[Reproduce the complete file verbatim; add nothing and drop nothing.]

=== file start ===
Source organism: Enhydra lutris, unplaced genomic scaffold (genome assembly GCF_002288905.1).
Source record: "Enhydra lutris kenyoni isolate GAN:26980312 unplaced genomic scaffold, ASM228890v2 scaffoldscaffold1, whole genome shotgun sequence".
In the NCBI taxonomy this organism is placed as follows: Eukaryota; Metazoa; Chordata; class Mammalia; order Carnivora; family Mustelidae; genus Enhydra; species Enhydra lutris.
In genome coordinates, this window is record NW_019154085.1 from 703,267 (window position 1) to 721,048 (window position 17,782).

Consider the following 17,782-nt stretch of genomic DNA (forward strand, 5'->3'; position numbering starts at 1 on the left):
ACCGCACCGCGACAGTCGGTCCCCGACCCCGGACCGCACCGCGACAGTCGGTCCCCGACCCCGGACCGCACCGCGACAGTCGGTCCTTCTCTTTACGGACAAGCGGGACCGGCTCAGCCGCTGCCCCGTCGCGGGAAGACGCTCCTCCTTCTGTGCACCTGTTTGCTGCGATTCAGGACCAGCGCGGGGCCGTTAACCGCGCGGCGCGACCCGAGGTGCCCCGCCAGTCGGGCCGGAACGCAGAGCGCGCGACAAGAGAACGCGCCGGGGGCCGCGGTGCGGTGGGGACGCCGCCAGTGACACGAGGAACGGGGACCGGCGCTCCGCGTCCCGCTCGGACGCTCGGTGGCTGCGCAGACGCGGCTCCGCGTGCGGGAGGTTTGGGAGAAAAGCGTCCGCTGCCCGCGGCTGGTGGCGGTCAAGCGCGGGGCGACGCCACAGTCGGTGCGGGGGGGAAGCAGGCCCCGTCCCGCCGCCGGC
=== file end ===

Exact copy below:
Source organism: Enhydra lutris, unplaced genomic scaffold (genome assembly GCF_002288905.1).
Source record: "Enhydra lutris kenyoni isolate GAN:26980312 unplaced genomic scaffold, ASM228890v2 scaffoldscaffold1, whole genome shotgun sequence".
In the NCBI taxonomy this organism is placed as follows: Eukaryota; Metazoa; Chordata; class Mammalia; order Carnivora; family Mustelidae; genus Enhydra; species Enhydra lutris.
In genome coordinates, this window is record NW_019154085.1 from 703,267 (window position 1) to 721,048 (window position 17,782).

Consider the following 17,782-nt stretch of genomic DNA (forward strand, 5'->3'; position numbering starts at 1 on the left):
ACCGCACCGCGACAGTCGGTCCCCGACCCCGGACCGCACCGCGACAGTCGGTCCCCGACCCCGGACCGCACCGCGACAGTCGGTCCTTCTCTTTACGGACAAGCGGGACCGGCTCAGCCGCTGCCCCGTCGCGGGAAGACGCTCCTCCTTCTGTGCACCTGTTTGCTGCGATTCAGGACCAGCGCGGGGCCGTTAACCGCGCGGCGCGACCCGAGGTGCCCCGCCAGTCGGGCCGGAACGCAGAGCGCGCGACAAGAGAACGCGCCGGGGGCCGCGGTGCGGTGGGGACGCCGCCAGTGACACGAGGAACGGGGACCGGCGCTCCGCGTCCCGCTCGGACGCTCGGTGGCTGCGCAGACGCGGCTCCGCGTGCGGGAGGTTTGGGAGAAAAGCGTCCGCTGCCCGCGGCTGGTGGCGGTCAAGCGCGGGGCGACGCCACAGTCGGTGCGGGGGGGAAGCAGGCCCCGTCCCGCCGCCGGC